遺伝学とは

ショウジョウバエ 〜 ハエの名前の付け方

A personal account of the naming of the klingon gene.

Samanth Butler

For my thesis project, I chose to work on an enhancer trap line with the unromantic but practical designation, H214. “H” because lacZ is expressed from the hsp70 promoter and “214” presumably because it was the 214th line that my thesis advisor, Yash Hiromi, isolated in a screen for such lines. I considered H214 to be a good prospect for a thesis project because of its unique expression pattern. The H214 line was the only marker known that specifically labels a single neuronal cell type in the developing eye, the R7 photoreceptor neuron, and it did so independently of the information that specifies the final position of the R7 cell. Thus, it could be reasonably inferred, the associated gene would have a role in determining the identity of R7.

Somewhere during the six years that I worked on the H214 line, Sandip Ray and I cloned the associated gene (which we temporarily called h214) and characterised its expression pattern (which mirrored that of the H214 line). h214 turned out to be an adhesion molecule of the Ig domain superfamily that could mediate the homophilic adhesion of S2 tissue culture cells. But what did it actually do in the developing eye ? To answer this I attempted to characterise h214 mutants, made from imprecisely excising the P-element insertion. And here the trouble began. Apart from the fact that the h214 gene was essential (mutant animals do not survive the second instar larval stage) I could find no defect in eye development in the mutants. All the photoreceptor neurons formed normally with their axon projections intact.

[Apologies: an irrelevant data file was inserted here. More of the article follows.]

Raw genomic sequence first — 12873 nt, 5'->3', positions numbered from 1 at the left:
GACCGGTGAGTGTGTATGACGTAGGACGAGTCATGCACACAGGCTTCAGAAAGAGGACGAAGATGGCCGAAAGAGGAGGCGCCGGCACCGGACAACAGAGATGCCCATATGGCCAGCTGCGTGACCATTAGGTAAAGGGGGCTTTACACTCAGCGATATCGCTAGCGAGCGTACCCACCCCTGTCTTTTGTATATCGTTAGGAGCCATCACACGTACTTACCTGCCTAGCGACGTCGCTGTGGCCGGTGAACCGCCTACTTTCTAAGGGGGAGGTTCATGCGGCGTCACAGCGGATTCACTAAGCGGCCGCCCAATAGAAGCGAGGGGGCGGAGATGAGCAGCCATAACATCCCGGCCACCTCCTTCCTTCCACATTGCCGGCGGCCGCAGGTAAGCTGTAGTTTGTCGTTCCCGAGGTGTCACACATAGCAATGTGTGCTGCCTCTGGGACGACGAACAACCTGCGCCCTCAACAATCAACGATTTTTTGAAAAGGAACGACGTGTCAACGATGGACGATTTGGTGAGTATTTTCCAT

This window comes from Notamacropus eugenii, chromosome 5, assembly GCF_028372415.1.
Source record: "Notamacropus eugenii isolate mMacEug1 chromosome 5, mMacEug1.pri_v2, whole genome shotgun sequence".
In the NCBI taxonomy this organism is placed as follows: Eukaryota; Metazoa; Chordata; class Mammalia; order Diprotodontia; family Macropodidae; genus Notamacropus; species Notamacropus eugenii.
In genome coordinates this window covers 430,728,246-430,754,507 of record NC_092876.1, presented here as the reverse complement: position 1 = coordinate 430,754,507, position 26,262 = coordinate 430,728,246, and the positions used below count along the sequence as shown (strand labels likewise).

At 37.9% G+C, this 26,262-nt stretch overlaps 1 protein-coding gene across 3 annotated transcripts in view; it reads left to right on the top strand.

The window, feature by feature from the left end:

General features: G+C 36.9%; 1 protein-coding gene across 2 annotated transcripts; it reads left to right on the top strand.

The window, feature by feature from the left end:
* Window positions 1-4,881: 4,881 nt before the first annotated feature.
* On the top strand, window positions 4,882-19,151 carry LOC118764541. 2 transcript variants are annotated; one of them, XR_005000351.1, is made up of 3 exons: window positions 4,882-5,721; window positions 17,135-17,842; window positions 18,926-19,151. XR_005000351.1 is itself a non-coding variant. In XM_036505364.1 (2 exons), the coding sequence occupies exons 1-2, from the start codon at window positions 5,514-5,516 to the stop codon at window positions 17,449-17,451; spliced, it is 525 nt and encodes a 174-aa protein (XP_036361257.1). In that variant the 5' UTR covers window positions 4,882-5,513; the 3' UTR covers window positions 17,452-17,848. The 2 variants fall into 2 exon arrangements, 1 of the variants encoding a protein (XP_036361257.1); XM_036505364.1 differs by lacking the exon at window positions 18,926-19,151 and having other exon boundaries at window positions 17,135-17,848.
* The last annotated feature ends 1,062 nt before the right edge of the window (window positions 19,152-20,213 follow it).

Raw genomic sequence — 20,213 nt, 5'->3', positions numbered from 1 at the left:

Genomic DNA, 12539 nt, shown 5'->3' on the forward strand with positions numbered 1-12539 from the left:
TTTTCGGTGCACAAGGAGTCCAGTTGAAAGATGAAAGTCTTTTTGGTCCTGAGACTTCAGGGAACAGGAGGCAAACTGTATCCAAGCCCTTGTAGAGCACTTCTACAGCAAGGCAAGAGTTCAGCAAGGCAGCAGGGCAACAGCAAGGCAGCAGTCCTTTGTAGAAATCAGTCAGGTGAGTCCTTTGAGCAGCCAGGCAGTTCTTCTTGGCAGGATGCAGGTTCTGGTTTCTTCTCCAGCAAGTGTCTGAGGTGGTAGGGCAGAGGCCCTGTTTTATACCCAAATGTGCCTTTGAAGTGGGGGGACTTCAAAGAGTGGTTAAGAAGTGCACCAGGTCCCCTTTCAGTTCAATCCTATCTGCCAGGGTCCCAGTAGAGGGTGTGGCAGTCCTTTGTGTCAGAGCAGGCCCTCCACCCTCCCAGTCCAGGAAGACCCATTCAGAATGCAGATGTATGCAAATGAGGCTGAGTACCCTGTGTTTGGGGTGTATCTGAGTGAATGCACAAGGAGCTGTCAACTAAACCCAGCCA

This result led to two problems: a potentially rather uninteresting paper and difficulty permanently naming the gene. The cleverest Drosophila gene names refer to their mutant (usually loss-of-function) phenotype. My personal favourite is the tinman gene, which affects heart development (Americans may have an easier time understanding this one), and I also love the Heidelberg names, such as hedgehog, armadillo, windbeutel, torpedo etc. However, it is tricky to be clever when you lack phenotypic clues. Thus, it looked as if we would have to turn to an alternative strategy, often employed for both vertebrates and invertebrates, naming the genes based on an educated guess as to the function of the protein. Examples here are fasciculin, integrin and neuregulin. In this latter strategy the two requirements appear to be wishful thinking and that the gene name end in “in”. I had, however, seen a further naming strategy in action, next door in the Schedl lab. Martin Muller had named his genes involved in pairing sensitivity after liquors. grappa was the most interesting at the time. This approach was considered a rare example of the gene name saying more about the author than the gene.

Permanently naming the gene h214 was not an option. The name “h214” lacked imagination and would have showed a sign of defeat of sorts. In addition, we risked the gene being re-named by the next person isolating it by an alternative method. I wondered if I could adopt both of the last two naming approaches I described above. Could “my” gene name be both relevant to the unknown function of h214 and relevant to me? Perhaps. h214 was a presumptive adhesion molecule. I was a Star Trek fan. Klingon was the answer. We mulled over this possibility in lab and tried to get cleverer. How about the Klingon word for eye ? Yash, however, strongly indicated that he would not be able to give a seminar using this name, after hearing my guttural estimation of what such a word would sound like. Thus, I chose klingon.

We still do not know precisely what klingon does. My later misexpression studies have suggested that klingon may have a redundant role correctly positioning the neural precursor cells so that they make the right contacts within the developing unit eye. However, I adhere to the possibility that the klingon gene has other roles yet to be uncovered. After all, surely the namers of Notch could not have anticipated that their wing defect gene would be so pleiotropic ?

 

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